“Cerebrospinal fluid soluble TREM2 in aging and Alzheimer’s disease” has been published in Alzheimer’s Research & Therapy. This research was supported in part by JPND through the APGeM project, selected in the 2012 risk factors call.
A genetic study of over 173,000 individuals has confirmed that the TREM2 amino-acid-substitution mutation R47H increases the risk of Alzheimer disease in people of European descent.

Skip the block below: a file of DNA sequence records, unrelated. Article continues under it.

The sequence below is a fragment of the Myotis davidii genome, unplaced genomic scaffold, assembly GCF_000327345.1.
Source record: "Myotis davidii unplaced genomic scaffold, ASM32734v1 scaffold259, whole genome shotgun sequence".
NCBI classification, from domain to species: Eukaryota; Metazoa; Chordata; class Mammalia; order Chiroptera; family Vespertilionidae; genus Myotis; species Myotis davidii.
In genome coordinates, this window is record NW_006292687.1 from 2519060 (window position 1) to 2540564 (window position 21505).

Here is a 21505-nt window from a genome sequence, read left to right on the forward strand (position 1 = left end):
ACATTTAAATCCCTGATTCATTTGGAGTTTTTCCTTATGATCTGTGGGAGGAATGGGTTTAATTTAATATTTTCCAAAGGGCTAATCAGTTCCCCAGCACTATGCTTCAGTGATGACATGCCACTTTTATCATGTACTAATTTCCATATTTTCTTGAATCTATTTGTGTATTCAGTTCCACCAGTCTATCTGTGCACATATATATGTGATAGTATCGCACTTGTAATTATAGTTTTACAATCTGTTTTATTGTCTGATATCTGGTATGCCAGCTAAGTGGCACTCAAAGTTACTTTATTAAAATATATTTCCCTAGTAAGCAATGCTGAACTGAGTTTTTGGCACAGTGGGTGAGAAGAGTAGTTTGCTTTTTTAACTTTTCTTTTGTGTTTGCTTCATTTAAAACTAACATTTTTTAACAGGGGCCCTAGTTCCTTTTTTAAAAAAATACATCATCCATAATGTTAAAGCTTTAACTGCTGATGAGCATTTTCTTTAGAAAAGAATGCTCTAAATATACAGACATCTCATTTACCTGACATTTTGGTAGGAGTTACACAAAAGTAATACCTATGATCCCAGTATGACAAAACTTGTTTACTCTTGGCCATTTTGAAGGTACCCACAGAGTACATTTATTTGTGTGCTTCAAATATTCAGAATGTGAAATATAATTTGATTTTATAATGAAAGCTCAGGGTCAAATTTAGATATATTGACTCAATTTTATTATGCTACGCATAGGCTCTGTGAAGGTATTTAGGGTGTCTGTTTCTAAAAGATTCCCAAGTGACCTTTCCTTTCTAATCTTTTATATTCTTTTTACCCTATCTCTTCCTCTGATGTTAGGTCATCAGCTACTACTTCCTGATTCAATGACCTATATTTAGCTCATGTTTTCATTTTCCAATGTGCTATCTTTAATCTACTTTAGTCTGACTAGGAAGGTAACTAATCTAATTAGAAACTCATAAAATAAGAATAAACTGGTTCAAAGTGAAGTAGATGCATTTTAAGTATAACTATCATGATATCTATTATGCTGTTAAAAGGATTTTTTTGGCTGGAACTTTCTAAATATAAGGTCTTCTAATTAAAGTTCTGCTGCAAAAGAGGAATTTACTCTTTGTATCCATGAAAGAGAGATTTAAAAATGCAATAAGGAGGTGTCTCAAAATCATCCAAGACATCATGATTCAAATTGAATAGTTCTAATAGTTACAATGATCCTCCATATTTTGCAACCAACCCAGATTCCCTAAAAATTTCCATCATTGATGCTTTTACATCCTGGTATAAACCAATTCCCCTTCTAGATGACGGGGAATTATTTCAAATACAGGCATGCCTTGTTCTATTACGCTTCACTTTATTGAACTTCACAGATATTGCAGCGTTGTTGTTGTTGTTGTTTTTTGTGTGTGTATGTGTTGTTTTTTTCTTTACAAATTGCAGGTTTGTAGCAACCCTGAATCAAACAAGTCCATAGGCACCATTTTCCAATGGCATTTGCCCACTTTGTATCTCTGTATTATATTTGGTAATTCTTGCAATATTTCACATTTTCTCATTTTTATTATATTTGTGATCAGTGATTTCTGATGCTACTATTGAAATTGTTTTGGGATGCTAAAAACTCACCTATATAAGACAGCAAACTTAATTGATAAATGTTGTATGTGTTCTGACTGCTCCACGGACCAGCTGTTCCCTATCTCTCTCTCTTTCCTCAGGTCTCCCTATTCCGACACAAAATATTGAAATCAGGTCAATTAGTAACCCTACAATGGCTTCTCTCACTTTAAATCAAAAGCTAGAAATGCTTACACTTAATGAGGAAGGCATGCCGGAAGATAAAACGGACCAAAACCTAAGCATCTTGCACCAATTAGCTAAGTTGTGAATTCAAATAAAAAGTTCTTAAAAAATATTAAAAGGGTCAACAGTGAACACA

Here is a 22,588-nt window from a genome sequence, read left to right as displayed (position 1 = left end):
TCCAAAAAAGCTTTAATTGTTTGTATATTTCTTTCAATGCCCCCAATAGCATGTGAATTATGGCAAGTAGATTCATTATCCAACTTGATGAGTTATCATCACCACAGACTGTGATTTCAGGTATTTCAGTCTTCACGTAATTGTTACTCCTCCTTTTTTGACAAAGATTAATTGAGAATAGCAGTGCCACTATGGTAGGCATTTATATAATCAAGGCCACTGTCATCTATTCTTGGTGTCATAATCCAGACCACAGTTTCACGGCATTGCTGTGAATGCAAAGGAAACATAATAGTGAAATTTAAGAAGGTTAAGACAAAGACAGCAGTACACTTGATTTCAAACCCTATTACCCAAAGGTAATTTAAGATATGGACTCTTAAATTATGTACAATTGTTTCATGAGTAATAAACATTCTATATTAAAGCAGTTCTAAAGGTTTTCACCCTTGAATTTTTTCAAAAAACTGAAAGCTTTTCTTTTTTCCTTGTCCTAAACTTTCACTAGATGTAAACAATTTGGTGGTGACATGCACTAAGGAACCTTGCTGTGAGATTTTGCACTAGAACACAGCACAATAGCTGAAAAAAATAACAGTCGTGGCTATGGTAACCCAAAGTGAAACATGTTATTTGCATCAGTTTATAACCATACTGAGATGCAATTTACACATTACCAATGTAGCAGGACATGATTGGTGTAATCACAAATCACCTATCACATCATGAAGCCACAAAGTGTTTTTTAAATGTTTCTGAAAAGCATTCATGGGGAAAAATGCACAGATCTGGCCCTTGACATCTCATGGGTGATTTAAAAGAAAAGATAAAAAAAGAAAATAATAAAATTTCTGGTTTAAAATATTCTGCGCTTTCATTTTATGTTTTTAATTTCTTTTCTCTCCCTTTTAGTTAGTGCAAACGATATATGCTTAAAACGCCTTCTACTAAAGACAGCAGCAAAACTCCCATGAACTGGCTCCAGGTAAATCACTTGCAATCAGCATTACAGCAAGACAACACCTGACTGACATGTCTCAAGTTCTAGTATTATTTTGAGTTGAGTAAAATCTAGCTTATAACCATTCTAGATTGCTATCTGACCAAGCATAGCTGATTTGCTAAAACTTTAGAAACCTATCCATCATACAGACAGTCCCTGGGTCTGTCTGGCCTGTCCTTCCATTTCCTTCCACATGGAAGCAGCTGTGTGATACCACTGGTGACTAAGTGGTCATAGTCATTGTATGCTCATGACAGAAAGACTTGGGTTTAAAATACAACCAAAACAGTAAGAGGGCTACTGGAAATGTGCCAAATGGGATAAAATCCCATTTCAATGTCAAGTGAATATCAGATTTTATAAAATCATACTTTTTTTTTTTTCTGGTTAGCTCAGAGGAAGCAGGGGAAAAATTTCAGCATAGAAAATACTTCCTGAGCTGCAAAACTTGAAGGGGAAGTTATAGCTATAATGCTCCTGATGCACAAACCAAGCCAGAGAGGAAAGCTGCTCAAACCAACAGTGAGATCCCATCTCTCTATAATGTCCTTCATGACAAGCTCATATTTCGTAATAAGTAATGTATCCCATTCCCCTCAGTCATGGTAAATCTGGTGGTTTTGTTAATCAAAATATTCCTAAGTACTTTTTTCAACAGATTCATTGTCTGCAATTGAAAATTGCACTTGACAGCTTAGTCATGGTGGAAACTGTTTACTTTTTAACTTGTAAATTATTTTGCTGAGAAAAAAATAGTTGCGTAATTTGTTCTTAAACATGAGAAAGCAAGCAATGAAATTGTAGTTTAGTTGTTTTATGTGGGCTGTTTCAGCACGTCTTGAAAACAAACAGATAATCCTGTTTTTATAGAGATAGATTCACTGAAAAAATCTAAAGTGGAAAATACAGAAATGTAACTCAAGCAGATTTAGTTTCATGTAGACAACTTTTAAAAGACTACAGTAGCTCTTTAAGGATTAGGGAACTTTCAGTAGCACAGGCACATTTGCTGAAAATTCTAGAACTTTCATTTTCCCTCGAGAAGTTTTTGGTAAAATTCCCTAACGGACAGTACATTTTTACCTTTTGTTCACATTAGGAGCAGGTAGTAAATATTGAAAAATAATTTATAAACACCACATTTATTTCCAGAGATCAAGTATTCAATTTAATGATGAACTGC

Several studies have reported the TREM2 R47H mutation to be a risk factor for Alzheimer’s disease (AD), but the magnitude of this mutation’s role in AD and other neurodegenerative diseases has been far from clear.
“The effect size estimates varied widely across datasets,” says lead author of this study, Christina Lill University of Lübeck, Germany.
The results, published in the journal Alzheimer’s & Dementia, suggest the mutation contributes through tau dysfunction.